A Glass of Chianti

Thursday, April 06, 2006

Terry Teachout: On middlebrow culture (and more)

I'm in the middle of reading Terry's collection of essays. I hope he will let me excerpt a little bit and then riff (if you're displeased, Terry, you know where to find me ;-)). In a 1997 Weekly Standard essay on David Brinkley's retirement (et alia, of course) he writes:
"Still, I know better than to pretend that once upon a time, TV was nothing but Peter Pan, Playhouse 90, and The Bell Telephone Hour. The point of network television in its heyday wasn't that it served up masterpieces around the clock; rather, it was that anybody could partake at will of the wide-ranging fare it did serve up. It was because CBS broadcast both Gilligan's Island and Leonard Bernstein's Young People's Concerts that some people discovered the latter, and profited thereby. Watching Ed Sullivan on Sunday nights, you saw a little bit of everything, and so did your neighbors. Such shows were an important part of the cultural glue that helped hold this country together. Now they are gone, and I miss them, the same way I miss the slow-moving America of my small-town youth, back when the word "everybody" was more than an abstraction."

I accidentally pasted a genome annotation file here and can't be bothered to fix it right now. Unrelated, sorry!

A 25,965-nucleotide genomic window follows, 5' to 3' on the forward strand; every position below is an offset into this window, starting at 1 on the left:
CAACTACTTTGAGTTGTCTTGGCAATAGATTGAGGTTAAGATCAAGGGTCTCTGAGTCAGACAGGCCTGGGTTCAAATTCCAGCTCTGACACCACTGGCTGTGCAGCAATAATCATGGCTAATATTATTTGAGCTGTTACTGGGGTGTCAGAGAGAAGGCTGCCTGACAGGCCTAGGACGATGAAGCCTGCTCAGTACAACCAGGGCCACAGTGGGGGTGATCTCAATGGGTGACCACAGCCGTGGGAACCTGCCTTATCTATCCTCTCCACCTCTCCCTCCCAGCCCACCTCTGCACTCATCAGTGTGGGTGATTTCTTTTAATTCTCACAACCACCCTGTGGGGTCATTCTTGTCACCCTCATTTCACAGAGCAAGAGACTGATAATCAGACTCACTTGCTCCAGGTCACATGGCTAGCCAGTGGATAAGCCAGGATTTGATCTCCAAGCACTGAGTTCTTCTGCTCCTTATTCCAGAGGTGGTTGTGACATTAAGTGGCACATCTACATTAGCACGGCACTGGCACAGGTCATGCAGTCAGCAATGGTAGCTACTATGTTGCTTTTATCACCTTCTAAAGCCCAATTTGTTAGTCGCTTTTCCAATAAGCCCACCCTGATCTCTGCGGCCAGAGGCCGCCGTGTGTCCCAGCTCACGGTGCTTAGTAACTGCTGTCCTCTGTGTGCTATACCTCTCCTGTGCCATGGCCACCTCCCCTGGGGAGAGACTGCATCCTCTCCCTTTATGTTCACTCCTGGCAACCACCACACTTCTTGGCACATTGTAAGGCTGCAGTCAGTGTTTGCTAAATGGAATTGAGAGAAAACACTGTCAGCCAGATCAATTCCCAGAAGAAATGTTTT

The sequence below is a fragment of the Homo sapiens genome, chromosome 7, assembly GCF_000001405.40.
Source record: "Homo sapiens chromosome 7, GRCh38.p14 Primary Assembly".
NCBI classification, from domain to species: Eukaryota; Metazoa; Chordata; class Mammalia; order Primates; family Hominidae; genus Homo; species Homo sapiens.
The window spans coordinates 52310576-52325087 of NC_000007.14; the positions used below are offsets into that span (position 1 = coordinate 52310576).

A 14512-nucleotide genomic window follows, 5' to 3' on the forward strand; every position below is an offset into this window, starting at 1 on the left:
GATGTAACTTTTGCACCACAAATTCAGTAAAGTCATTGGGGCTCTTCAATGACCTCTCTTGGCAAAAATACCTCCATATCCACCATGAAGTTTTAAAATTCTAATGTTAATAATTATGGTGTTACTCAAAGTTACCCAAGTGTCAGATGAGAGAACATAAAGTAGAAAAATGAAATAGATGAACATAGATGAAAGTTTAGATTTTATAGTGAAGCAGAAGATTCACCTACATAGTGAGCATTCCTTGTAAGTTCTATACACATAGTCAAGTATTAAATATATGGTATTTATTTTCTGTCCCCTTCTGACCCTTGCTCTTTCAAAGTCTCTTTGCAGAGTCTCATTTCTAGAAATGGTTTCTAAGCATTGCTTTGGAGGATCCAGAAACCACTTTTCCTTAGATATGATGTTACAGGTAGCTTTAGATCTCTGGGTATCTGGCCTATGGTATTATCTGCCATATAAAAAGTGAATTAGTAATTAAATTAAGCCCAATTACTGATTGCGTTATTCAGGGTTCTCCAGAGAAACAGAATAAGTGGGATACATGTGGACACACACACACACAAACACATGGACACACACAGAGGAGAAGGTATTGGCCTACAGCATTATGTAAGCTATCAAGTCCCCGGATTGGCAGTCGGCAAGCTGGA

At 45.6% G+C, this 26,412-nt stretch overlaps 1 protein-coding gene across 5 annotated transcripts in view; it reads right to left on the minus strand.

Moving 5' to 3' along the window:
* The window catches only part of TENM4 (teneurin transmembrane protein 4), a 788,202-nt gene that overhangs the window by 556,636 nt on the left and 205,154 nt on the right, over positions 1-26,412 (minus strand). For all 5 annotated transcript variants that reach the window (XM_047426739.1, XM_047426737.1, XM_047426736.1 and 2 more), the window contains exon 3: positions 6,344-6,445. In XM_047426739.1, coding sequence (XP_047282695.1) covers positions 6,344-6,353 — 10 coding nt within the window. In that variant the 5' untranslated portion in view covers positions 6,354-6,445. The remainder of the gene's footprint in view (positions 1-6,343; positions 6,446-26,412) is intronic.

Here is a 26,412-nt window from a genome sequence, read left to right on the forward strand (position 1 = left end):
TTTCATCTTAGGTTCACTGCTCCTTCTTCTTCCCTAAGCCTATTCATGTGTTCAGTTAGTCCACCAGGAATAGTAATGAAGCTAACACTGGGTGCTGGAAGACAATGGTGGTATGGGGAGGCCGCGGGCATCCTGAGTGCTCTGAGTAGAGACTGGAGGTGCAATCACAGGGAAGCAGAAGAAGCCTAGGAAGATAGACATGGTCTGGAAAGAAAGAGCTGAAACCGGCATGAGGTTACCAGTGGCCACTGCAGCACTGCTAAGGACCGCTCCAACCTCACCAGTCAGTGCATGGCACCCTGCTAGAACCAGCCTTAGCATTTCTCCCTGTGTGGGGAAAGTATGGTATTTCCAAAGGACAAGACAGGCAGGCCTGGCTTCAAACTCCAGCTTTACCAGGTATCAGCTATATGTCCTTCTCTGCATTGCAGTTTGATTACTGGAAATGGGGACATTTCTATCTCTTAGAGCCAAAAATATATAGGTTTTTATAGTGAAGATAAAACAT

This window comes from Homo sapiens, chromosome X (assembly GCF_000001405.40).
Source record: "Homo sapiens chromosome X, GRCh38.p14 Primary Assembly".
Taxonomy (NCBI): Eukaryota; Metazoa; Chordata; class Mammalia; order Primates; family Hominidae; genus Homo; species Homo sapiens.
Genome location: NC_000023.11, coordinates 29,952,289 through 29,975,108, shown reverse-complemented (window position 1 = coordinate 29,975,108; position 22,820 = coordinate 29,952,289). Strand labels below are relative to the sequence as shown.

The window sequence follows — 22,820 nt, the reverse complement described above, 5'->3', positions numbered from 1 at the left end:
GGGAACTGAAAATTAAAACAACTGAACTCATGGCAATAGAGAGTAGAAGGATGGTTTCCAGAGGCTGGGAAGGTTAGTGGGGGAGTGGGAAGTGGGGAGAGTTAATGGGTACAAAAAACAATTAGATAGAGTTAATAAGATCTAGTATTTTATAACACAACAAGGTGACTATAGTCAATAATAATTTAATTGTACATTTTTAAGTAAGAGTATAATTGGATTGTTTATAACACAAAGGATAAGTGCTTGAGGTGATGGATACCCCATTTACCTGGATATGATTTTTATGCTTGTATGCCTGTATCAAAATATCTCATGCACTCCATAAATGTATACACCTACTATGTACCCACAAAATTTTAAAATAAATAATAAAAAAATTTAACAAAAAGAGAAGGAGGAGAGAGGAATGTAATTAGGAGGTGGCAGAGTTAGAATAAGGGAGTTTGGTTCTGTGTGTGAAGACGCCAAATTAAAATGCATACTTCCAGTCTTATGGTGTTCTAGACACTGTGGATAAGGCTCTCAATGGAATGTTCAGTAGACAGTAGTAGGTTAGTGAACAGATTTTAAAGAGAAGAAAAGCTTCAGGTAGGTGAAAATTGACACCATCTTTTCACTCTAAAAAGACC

That phrase "back when 'everybody' was more than an abstraction" has been rolling around in my head for a couple of days. If I were a writer, Terry's one of those who would inspire me to just give up, knowing that I could never get that close to a perfectly distilled observation. Good writing is not what you say or how you say it - it's both. This, of course, is why I'm a Terry Teachout cheerleader in my non-lessoning time. (Pom-pom pictures available upon request)

Later: a post on this quote and how it relates to Family Guy. (I'm on medication and I can't write no mo'.)